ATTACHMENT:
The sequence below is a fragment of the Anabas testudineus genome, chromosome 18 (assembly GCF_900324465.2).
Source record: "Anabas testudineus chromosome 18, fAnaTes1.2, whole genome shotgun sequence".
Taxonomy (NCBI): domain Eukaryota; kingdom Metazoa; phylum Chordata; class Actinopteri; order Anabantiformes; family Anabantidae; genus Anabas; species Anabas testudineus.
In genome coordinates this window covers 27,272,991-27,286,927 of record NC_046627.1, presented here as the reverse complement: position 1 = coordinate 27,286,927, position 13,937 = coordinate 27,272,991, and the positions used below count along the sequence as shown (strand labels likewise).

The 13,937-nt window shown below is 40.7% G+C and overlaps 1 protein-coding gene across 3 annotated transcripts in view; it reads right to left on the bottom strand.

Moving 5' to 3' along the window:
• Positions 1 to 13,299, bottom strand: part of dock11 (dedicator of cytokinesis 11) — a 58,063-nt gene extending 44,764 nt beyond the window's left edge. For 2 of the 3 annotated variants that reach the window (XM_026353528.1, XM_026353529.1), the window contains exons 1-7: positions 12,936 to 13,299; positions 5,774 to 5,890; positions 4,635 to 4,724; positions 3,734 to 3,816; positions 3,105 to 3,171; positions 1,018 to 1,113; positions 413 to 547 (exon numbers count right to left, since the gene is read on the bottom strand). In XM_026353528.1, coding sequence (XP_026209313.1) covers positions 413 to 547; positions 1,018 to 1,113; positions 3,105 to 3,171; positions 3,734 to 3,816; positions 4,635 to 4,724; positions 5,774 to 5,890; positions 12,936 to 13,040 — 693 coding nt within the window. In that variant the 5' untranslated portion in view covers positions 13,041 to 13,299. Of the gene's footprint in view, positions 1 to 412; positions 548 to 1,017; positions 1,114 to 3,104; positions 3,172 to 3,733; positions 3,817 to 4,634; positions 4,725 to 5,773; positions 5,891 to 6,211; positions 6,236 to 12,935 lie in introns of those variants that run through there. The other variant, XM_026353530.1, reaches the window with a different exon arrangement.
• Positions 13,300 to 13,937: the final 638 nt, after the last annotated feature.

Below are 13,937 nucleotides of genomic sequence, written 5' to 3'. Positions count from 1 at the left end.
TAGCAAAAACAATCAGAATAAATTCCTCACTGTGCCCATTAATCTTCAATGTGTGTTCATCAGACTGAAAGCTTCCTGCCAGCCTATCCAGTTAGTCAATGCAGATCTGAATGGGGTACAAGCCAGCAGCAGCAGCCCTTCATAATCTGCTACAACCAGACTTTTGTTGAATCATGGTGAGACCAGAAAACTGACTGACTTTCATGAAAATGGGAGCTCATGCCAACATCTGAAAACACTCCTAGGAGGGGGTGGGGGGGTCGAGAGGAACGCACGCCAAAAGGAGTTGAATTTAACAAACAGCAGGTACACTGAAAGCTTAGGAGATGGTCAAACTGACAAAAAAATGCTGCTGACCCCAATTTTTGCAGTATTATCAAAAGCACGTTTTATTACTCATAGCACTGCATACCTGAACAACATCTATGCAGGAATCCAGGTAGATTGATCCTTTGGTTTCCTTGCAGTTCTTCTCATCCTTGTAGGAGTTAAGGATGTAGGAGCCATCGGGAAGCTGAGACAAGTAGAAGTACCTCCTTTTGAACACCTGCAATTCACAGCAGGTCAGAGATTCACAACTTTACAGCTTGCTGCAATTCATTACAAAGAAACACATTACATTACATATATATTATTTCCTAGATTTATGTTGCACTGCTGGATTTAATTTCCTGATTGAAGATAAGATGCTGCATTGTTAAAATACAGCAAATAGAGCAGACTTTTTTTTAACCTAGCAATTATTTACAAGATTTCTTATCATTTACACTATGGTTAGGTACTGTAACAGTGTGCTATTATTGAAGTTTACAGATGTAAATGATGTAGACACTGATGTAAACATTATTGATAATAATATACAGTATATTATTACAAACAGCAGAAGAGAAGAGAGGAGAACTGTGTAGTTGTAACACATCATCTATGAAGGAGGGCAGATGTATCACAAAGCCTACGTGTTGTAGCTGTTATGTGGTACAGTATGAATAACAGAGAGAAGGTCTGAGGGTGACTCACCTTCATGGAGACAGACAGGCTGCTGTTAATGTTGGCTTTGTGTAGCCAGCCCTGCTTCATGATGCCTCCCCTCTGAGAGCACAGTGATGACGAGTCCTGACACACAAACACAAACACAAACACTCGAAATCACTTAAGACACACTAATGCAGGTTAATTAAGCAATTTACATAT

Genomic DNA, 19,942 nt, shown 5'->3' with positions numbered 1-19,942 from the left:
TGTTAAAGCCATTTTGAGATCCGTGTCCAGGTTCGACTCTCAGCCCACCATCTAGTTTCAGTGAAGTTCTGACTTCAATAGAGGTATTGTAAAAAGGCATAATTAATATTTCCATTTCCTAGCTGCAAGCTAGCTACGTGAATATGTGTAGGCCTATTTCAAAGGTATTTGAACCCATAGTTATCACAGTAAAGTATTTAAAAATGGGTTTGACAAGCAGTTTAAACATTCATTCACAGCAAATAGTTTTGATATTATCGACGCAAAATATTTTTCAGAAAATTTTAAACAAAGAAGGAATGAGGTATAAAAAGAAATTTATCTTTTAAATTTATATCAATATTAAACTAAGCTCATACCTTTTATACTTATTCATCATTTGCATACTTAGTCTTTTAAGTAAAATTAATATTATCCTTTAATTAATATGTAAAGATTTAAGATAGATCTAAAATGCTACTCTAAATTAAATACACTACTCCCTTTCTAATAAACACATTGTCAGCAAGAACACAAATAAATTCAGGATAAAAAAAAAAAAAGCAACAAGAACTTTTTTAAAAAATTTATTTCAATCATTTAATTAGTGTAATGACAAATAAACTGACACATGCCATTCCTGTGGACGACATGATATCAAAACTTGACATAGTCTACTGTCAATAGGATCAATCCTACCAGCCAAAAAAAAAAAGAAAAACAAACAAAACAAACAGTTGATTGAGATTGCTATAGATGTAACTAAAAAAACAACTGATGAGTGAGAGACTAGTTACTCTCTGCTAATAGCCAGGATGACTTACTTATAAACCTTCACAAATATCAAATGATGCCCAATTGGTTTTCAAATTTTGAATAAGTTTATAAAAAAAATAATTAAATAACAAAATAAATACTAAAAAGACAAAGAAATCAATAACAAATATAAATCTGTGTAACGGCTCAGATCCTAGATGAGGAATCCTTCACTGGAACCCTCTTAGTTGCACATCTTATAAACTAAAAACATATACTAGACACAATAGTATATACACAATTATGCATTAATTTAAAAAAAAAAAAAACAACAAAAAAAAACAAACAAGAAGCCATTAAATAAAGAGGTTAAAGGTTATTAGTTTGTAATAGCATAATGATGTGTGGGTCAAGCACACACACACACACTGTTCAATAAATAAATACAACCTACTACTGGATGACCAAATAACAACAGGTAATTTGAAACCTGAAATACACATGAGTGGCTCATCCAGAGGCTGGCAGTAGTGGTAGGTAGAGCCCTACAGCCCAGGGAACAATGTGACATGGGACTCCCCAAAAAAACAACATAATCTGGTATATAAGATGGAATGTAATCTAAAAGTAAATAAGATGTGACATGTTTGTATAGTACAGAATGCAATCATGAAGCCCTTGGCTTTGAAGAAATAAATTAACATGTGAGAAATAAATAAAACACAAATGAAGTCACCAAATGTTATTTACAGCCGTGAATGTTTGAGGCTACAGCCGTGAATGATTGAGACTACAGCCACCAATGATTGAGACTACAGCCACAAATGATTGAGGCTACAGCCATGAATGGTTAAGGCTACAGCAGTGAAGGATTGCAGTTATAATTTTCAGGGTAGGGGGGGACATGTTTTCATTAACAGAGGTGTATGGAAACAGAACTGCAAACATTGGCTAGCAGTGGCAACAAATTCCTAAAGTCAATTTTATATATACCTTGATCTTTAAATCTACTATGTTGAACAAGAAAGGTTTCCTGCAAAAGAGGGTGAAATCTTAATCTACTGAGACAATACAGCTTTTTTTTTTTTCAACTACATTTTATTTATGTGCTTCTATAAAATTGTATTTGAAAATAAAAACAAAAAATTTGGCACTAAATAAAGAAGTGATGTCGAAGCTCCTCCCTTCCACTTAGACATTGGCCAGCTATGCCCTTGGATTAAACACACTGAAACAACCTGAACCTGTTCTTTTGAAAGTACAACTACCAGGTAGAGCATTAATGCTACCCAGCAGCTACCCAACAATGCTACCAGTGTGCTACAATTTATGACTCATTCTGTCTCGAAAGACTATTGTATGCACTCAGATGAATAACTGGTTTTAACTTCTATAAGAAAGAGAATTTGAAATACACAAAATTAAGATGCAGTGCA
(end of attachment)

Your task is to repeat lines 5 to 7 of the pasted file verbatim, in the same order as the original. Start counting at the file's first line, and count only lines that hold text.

The 13,937-nt window shown below is 40.7% G+C and overlaps 1 protein-coding gene across 3 annotated transcripts in view; it reads right to left on the bottom strand.

Moving 5' to 3' along the window:
• Positions 1 to 13,299, bottom strand: part of dock11 (dedicator of cytokinesis 11) — a 58,063-nt gene extending 44,764 nt beyond the window's left edge. For 2 of the 3 annotated variants that reach the window (XM_026353528.1, XM_026353529.1), the window contains exons 1-7: positions 12,936 to 13,299; positions 5,774 to 5,890; positions 4,635 to 4,724; positions 3,734 to 3,816; positions 3,105 to 3,171; positions 1,018 to 1,113; positions 413 to 547 (exon numbers count right to left, since the gene is read on the bottom strand). In XM_026353528.1, coding sequence (XP_026209313.1) covers positions 413 to 547; positions 1,018 to 1,113; positions 3,105 to 3,171; positions 3,734 to 3,816; positions 4,635 to 4,724; positions 5,774 to 5,890; positions 12,936 to 13,040 — 693 coding nt within the window. In that variant the 5' untranslated portion in view covers positions 13,041 to 13,299. Of the gene's footprint in view, positions 1 to 412; positions 548 to 1,017; positions 1,114 to 3,104; positions 3,172 to 3,733; positions 3,817 to 4,634; positions 4,725 to 5,773; positions 5,891 to 6,211; positions 6,236 to 12,935 lie in introns of those variants that run through there. The other variant, XM_026353530.1, reaches the window with a different exon arrangement.